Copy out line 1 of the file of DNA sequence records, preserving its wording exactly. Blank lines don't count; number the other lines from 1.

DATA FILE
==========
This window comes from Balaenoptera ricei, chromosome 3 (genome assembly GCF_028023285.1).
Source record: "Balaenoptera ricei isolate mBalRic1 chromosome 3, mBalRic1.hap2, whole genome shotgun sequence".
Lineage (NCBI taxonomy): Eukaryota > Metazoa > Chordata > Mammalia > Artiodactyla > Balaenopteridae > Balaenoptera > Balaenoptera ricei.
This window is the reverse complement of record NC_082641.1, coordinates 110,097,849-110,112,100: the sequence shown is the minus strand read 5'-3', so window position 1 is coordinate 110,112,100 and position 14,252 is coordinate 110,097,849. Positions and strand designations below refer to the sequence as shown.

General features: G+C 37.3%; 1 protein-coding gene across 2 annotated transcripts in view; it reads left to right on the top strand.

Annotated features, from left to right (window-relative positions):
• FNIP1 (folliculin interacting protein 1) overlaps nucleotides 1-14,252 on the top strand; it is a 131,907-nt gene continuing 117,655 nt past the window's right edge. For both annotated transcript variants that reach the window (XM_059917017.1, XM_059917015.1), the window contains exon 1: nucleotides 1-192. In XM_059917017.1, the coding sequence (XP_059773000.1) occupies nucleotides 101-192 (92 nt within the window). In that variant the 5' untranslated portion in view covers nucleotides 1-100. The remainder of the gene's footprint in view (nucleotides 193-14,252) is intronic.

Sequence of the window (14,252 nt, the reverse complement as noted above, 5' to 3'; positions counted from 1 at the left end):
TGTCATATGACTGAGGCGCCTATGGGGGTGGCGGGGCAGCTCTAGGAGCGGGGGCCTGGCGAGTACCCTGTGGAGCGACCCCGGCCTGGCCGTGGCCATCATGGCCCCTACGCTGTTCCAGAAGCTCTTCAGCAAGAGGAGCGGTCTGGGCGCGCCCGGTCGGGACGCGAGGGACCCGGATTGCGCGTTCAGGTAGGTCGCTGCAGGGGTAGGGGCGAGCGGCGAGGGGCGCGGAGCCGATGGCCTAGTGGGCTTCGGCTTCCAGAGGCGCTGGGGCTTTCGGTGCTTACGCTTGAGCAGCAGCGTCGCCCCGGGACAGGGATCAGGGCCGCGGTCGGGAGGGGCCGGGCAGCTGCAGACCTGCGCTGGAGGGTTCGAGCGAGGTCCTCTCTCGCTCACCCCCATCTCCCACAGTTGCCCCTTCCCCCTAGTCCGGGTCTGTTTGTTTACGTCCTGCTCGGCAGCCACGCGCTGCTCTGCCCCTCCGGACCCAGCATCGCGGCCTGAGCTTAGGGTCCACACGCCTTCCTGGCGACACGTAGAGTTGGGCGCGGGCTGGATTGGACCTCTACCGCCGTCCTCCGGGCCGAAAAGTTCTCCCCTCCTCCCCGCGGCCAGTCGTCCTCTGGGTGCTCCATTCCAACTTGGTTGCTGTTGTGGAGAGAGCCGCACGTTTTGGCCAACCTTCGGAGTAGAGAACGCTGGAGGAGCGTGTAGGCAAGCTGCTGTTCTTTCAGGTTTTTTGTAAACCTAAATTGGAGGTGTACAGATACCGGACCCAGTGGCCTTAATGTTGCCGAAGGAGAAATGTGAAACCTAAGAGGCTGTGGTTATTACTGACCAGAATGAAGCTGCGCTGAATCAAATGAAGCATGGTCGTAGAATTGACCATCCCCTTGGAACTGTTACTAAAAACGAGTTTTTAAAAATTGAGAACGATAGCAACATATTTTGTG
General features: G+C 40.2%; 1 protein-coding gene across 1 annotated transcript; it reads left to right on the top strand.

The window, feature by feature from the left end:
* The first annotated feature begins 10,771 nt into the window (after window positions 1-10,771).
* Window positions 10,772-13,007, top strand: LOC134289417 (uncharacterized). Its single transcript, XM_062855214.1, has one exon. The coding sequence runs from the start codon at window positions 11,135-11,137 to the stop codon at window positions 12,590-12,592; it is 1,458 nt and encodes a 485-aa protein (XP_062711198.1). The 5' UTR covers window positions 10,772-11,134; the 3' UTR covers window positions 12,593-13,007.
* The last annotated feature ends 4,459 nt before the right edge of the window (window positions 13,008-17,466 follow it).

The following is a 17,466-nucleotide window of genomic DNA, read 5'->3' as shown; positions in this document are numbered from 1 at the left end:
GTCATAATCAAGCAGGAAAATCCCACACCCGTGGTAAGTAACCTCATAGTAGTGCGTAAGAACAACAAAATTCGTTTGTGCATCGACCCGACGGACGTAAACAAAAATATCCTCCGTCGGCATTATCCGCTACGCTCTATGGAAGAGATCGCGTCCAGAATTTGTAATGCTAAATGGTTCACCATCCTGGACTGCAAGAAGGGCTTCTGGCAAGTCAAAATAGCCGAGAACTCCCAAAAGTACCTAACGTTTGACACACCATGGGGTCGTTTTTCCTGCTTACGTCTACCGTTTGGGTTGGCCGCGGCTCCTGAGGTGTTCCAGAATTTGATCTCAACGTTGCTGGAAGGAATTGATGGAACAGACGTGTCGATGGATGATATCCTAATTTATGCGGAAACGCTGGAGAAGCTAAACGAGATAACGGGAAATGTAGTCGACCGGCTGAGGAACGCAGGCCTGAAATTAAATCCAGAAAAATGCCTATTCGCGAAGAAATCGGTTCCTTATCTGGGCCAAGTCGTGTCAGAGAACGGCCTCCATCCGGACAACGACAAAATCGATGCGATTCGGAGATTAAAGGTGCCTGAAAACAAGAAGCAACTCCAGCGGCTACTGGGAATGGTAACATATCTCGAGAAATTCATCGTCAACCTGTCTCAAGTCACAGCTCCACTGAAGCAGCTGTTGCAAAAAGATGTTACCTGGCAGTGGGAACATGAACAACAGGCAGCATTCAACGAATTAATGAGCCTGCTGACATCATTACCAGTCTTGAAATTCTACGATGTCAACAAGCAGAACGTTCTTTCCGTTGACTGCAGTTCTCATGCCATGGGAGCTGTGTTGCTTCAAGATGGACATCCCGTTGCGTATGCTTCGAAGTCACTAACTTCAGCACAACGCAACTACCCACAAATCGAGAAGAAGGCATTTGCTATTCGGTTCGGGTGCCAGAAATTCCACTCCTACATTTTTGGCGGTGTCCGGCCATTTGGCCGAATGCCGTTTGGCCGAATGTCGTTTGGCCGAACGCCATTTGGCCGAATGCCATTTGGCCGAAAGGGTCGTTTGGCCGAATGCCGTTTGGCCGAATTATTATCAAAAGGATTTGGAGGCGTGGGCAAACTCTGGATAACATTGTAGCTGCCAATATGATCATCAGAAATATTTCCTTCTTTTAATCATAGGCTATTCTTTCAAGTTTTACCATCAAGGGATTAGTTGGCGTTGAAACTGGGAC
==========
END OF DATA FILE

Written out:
This window comes from Balaenoptera ricei, chromosome 3 (genome assembly GCF_028023285.1).